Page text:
We’ve been so-so about Australian wine lately. Yes, it’s awfully good for our general drunkenness and anti-longevity efforts. But Aussie winemakers are famous for harvesting overripe grapes or even adding sugar to wine to pump up its alcohol content, generating a boozy smokescreen for what are often “bulk” characteristics. Maybe we need to hit a higher price point (okay, we do). Or maybe we just haven’t been sufficiently diligent at avoiding:

  • Labels with stupid names
  • Labels featuring criminals
  • Labels featuring animals
  • Labels with eye-bleeding primary colors
  • Labels referring to churches, parsons, or other clergy with or without random qualifying adjectives

shot in the dark cab shiraz 2010SHOT IN THE DARK, while a stupid name suggesting half-assed viticultural efforts, nevertheless skirted all these other red flags, plus it came festooned with a row of awards, which ultimately propelled it into our shopping basket. Three-quarters Cabernet and one-quarter Shiraz, it benefits from decanting somewhat, although it ceases to develop new flavors after 15 minutes or so, at which point you probably want to pound it. Predominant aromas are sweet berries and a cloying grapey simplicity that is, in fairness, free of any chook or other barnyard shenanigans. Reasonably pleasant on the nose, it’s slightly more assertive on the palate, introducing herbs, oak, and eucalyptus. The mouthfeel is less dense than I’d have expected with this blend, coming off middling rather than dense. The finish is a bit forgettable.

SHOT IN THE DARK has garnered a lot of buzz, and perhaps these raves take into consideration its low price. I doubt I’m the only one staring at the emperor’s hairy ass—at least, my dad agreed this wine wasn’t all that—but the hype seems a bit over the top. It’s certainly not a bad wine, but as a centerpoint for conversation, without the distraction of food or conversation that sparkles more than my parents’, it ends up lacking. Most damning (at least in LBHQ terms) we didn’t finish this bottle all in one go. Instead we replaced the screwtop and went to bed. And that’s how I woke up sober and managed to work out for five minutes after hearing that Joe Weider was dead.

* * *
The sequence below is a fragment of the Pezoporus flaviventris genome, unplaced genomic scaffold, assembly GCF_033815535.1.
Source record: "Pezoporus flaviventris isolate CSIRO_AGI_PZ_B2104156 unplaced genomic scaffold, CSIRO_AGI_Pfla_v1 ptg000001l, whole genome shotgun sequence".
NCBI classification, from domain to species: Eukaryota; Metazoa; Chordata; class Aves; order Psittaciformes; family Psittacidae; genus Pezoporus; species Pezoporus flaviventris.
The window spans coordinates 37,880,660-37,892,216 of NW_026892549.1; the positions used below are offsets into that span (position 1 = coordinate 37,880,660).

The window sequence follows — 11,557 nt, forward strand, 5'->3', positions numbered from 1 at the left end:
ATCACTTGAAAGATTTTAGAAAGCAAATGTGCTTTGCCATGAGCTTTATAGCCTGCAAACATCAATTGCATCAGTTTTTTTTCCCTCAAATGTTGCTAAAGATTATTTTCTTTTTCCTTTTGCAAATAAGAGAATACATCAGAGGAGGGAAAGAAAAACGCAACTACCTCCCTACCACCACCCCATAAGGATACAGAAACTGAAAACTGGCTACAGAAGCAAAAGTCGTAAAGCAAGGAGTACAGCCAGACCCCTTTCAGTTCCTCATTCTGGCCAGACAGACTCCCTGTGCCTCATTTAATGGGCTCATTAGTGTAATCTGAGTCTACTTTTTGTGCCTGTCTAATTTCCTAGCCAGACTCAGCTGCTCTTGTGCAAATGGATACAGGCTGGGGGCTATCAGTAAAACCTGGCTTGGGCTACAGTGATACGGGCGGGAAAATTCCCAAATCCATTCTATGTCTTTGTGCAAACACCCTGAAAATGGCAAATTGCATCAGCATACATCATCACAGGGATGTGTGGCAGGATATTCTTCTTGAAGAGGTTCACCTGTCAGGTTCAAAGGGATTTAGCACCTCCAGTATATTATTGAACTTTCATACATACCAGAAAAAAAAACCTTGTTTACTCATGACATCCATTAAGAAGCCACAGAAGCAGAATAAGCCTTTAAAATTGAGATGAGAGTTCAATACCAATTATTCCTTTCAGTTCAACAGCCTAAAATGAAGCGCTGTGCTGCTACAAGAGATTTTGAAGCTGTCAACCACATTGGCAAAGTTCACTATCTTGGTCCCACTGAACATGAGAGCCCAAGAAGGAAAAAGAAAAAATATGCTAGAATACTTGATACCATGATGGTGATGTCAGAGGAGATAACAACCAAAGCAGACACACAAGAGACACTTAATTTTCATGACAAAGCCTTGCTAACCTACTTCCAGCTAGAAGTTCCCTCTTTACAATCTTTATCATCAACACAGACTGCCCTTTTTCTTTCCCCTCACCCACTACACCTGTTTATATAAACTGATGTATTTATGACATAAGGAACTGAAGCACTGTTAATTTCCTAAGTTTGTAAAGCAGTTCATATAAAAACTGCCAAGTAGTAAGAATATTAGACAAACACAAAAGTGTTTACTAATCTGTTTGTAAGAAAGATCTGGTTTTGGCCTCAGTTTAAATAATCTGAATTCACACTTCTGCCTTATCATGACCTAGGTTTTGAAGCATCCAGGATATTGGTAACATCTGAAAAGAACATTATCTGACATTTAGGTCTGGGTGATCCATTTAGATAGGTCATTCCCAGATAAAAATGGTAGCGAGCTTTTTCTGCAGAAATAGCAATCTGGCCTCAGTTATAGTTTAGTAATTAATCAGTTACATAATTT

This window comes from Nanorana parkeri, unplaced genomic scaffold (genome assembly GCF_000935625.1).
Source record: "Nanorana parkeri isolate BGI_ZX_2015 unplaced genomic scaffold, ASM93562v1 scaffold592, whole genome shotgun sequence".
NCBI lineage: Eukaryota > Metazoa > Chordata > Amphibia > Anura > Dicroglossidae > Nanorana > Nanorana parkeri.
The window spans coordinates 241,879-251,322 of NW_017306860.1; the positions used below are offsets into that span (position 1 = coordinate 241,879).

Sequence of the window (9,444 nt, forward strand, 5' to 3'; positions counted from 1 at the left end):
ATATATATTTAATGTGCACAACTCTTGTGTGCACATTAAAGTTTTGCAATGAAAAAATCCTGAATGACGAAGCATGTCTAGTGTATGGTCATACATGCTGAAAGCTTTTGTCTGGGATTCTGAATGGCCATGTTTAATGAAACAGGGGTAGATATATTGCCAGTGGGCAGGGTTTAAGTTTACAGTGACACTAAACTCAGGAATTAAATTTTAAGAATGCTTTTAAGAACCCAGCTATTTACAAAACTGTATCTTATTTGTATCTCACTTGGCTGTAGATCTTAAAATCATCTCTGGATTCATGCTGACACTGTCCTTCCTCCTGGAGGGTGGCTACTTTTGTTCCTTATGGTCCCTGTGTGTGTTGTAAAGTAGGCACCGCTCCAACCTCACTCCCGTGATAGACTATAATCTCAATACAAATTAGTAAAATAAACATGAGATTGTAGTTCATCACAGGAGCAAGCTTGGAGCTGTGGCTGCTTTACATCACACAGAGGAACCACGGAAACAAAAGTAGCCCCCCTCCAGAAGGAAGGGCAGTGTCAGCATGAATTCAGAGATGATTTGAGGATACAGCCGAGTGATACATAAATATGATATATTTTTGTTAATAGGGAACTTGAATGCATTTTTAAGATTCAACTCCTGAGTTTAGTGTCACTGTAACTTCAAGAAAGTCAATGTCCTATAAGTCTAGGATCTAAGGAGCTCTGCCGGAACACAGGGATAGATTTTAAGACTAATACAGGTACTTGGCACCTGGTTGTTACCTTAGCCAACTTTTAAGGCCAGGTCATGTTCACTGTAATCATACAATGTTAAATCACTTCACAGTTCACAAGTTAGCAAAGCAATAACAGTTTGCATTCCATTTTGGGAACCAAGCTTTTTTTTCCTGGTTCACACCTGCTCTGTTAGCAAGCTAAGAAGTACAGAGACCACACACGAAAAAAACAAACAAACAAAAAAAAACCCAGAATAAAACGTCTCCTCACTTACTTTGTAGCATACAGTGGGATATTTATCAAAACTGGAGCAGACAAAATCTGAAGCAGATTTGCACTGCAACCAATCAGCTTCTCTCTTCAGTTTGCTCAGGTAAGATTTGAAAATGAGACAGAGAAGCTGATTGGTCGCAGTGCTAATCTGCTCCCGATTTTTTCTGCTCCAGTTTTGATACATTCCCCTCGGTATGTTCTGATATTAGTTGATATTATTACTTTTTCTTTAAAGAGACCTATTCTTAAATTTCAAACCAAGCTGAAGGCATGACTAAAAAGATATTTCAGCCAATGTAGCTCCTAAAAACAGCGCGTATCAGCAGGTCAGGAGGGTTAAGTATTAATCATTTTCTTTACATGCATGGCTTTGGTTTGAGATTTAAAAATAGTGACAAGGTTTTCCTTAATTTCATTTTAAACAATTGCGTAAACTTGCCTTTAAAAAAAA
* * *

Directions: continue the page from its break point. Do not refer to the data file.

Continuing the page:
ROBERT OATLEY SHIRAZ (2009)—Fails to lure Glen Bear back to LBHQ

My Fellow Inebriates,

Glen Bear has disappeared.

Glen Bear attacking Miss P

Glen Bear attacking Miss P, 2006.

You may not remember Glen…. Big fluffy polar bear…hates summer, likes the freezer, could devour a whole seal if one flippered its way through the house….

I started looking for Glen last week when the temperature dipped under 0° (Celsius, my fellow inebriates, otherwise I would have been dead). Glen only really likes his environment when it’s freezing cold, and it’s the only time he’ll allow a cuddle. I needed him to warm me up. And that’s when I realized he’d vanished.